Saturday, 15 February 2014

Batman Black and White Volume 4 Review (Neal Adams, Sean Murphy et al.)


The black and white Batman short story anthology, imaginatively titled Batman: Black and White, returns for a fourth volume. Like the other three books, Black and White’s stories are very uneven with some standouts out of many duds but as is also the case with this series, the art is by far the selling point of these books. 

The most memorable story here is Neal Adams’ “Batman Zombie” where a zombie Batman shuffles through Gotham witnessing the effects of a recession on ordinary men and women. He wakes up having experienced a Christmas Carol-ish dream and decides he could do more good as Bruce Wayne the billionaire than Batman the vigilante, and goes out to spread the wealth. It’s great to see Adams’ art but man, that is a completely nutso storyline! I guess we couldn’t expect less from the guy who brought us Batman: Odyssey, right? 

Continuing the theme of having artists writing their own stories is Rafael Grampa’s “Into the Circle” where Joker is recruiting gangs to rob Wayne Manor – but Batman is waiting in the shadows to stop them. Why are Batman and Joker working together? Blair Butler and Chris Weston’s “I Killed the Bat” is an interesting riff on the sensational tabloid stories of yesteryear as a madwoman murders a man whom she believes to be Batman. Weston’s art is absolutely first class and his time with Grant Morrison drawing The Filth serves him well especially when things start to get meta towards the end.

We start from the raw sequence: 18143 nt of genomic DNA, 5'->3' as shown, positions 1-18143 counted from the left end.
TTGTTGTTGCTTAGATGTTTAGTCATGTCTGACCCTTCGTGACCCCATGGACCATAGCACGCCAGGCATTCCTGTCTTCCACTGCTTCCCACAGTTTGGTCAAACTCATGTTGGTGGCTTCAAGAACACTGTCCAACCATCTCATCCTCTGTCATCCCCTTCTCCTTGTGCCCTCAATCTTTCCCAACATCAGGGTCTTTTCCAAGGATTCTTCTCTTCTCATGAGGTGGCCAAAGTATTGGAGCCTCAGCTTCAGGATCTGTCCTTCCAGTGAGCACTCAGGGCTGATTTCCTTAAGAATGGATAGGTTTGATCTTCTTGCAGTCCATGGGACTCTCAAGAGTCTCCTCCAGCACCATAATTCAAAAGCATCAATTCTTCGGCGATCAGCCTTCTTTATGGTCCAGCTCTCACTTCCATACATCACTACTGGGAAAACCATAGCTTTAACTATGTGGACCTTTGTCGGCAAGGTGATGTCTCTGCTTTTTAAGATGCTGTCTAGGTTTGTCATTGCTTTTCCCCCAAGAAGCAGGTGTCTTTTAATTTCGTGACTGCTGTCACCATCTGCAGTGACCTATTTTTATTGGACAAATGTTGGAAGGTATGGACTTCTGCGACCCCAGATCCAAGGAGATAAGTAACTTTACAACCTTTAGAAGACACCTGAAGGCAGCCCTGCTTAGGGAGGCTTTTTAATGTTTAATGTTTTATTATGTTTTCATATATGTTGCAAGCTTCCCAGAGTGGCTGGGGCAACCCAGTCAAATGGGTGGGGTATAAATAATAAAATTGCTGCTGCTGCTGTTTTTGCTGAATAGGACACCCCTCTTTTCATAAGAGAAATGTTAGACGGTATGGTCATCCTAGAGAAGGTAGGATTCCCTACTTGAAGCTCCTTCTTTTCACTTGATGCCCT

Ivan Brandon’s “Hell Night” shows Batman’s yearly attempt to break into Wayne Manor to test its defences, which was a pretty clever and enjoyable short, and Olly Moss and Becky Cloonan’s “Bruce” takes the perspective of the many hot women Bruce “dates” for appearances’ sake and what their take on the “billionaire playboy” is. Cloonan’s art is her usual stunning best and the story is an original angle for looking at Bruce that you rarely see. 

These kinds of shorts – a certain idea, often very small, about Batman explored in roughly 6 pages – are the ones that work best rather than the ones trying to fit in a full mystery/case within a short frame. Though looking at the book as a whole, it’s clear to see Batman’s not at his best in the short story format and the character works better in long-form narratives. 

The rest of the volume is filled with mediocre, forgettable stories with one particularly awful one by Dan DiDio called “Manbat Out of Hell” where Manbat’s kids get molested!!! JG Jones’ art is terrific, it’s just a shame he got the short straw to draw this crummy, utterly horrible story. 

But if the stories are generally unremarkable, the art more than makes up for it. Jim Steranko’s absolutely confusing cover where a Jesus-esque Batman is standing above jigsaw puzzle pieces and giant ants is as well drawn as it is baffling, and Amanda Conner’s cover of Batman is also eye-catchingly beautiful. Artists who drew the interiors include Chris Samnee, Michael Cho, Rafael Albuquerque, Dave Bullock, Lee Bermejo, Damion Scott, Sean Murphy, Michael Allred, along with the aforementioned Becky Cloonan, Chris Weston, and Neal Adams. It really is a murderer’s row of first class comics artists! 

Batman Black and White Volume 4 isn’t a must-read Batman book but if you’re a fan there’ll be enough here for you to enjoy and there’s certainly a lot more here than the shorts I’ve mentioned – just remember to skip over Dan DiDio’s story!

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